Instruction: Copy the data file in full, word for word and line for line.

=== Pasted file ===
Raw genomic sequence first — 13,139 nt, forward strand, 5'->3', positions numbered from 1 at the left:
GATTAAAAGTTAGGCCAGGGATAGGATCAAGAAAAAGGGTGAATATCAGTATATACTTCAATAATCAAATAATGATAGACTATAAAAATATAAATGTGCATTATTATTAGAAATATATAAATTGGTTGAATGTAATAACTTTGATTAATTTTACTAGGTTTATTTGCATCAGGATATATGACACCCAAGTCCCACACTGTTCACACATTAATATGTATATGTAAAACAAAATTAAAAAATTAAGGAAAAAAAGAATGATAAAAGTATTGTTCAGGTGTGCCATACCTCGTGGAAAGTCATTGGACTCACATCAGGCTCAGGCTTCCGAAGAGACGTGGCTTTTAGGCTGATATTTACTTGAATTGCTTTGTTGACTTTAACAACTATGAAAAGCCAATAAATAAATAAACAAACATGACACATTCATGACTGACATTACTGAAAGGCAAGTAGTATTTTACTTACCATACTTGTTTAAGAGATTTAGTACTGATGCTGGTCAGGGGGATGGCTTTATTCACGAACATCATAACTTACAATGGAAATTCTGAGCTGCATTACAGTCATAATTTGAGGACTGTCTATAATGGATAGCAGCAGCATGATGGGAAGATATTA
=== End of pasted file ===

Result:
Raw genomic sequence first — 13,139 nt, forward strand, 5'->3', positions numbered from 1 at the left:
GATTAAAAGTTAGGCCAGGGATAGGATCAAGAAAAAGGGTGAATATCAGTATATACTTCAATAATCAAATAATGATAGACTATAAAAATATAAATGTGCATTATTATTAGAAATATATAAATTGGTTGAATGTAATAACTTTGATTAATTTTACTAGGTTTATTTGCATCAGGATATATGACACCCAAGTCCCACACTGTTCACACATTAATATGTATATGTAAAACAAAATTAAAAAATTAAGGAAAAAAAGAATGATAAAAGTATTGTTCAGGTGTGCCATACCTCGTGGAAAGTCATTGGACTCACATCAGGCTCAGGCTTCCGAAGAGACGTGGCTTTTAGGCTGATATTTACTTGAATTGCTTTGTTGACTTTAACAACTATGAAAAGCCAATAAATAAATAAACAAACATGACACATTCATGACTGACATTACTGAAAGGCAAGTAGTATTTTACTTACCATACTTGTTTAAGAGATTTAGTACTGATGCTGGTCAGGGGGATGGCTTTATTCACGAACATCATAACTTACAATGGAAATTCTGAGCTGCATTACAGTCATAATTTGAGGACTGTCTATAATGGATAGCAGCAGCATGATGGGAAGATATTA